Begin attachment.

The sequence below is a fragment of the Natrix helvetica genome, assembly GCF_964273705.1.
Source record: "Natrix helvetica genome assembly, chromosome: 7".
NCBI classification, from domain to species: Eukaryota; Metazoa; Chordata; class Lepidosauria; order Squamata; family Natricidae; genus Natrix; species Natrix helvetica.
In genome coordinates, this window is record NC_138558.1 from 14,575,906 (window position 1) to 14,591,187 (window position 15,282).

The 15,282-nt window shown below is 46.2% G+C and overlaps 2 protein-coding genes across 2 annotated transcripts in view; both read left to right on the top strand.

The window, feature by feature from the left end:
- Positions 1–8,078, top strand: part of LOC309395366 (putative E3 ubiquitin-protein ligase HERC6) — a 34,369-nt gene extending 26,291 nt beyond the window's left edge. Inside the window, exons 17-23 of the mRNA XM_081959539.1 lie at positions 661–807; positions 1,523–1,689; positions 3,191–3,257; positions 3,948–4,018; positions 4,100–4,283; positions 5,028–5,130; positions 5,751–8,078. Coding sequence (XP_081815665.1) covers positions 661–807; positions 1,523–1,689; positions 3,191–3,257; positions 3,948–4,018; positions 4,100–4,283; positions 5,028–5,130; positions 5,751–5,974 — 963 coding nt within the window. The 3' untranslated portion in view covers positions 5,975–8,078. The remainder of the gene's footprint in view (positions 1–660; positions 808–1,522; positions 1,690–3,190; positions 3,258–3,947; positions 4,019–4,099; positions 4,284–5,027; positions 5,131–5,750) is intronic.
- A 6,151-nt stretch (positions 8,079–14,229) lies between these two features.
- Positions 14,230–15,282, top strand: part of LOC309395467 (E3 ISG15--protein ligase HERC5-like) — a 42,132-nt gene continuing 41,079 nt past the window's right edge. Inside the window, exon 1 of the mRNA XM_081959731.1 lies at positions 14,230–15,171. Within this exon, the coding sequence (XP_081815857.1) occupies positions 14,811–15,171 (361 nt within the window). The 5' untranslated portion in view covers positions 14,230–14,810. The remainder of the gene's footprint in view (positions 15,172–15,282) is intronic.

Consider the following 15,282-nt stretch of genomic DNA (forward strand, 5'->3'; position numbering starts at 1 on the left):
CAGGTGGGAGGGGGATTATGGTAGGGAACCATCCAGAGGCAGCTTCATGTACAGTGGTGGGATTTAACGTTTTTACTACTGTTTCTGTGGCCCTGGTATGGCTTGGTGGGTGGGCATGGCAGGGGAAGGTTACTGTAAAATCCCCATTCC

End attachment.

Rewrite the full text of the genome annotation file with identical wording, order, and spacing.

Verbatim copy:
The sequence below is a fragment of the Natrix helvetica genome, assembly GCF_964273705.1.
Source record: "Natrix helvetica genome assembly, chromosome: 7".
NCBI classification, from domain to species: Eukaryota; Metazoa; Chordata; class Lepidosauria; order Squamata; family Natricidae; genus Natrix; species Natrix helvetica.
In genome coordinates, this window is record NC_138558.1 from 14,575,906 (window position 1) to 14,591,187 (window position 15,282).

The 15,282-nt window shown below is 46.2% G+C and overlaps 2 protein-coding genes across 2 annotated transcripts in view; both read left to right on the top strand.

The window, feature by feature from the left end:
- Positions 1–8,078, top strand: part of LOC309395366 (putative E3 ubiquitin-protein ligase HERC6) — a 34,369-nt gene extending 26,291 nt beyond the window's left edge. Inside the window, exons 17-23 of the mRNA XM_081959539.1 lie at positions 661–807; positions 1,523–1,689; positions 3,191–3,257; positions 3,948–4,018; positions 4,100–4,283; positions 5,028–5,130; positions 5,751–8,078. Coding sequence (XP_081815665.1) covers positions 661–807; positions 1,523–1,689; positions 3,191–3,257; positions 3,948–4,018; positions 4,100–4,283; positions 5,028–5,130; positions 5,751–5,974 — 963 coding nt within the window. The 3' untranslated portion in view covers positions 5,975–8,078. The remainder of the gene's footprint in view (positions 1–660; positions 808–1,522; positions 1,690–3,190; positions 3,258–3,947; positions 4,019–4,099; positions 4,284–5,027; positions 5,131–5,750) is intronic.
- A 6,151-nt stretch (positions 8,079–14,229) lies between these two features.
- Positions 14,230–15,282, top strand: part of LOC309395467 (E3 ISG15--protein ligase HERC5-like) — a 42,132-nt gene continuing 41,079 nt past the window's right edge. Inside the window, exon 1 of the mRNA XM_081959731.1 lies at positions 14,230–15,171. Within this exon, the coding sequence (XP_081815857.1) occupies positions 14,811–15,171 (361 nt within the window). The 5' untranslated portion in view covers positions 14,230–14,810. The remainder of the gene's footprint in view (positions 15,172–15,282) is intronic.

Consider the following 15,282-nt stretch of genomic DNA (forward strand, 5'->3'; position numbering starts at 1 on the left):
CAGGTGGGAGGGGGATTATGGTAGGGAACCATCCAGAGGCAGCTTCATGTACAGTGGTGGGATTTAACGTTTTTACTACTGTTTCTGTGGCCCTGGTATGGCTTGGTGGGTGGGCATGGCAGGGGAAGGTTACTGTAAAATCCCCATTCC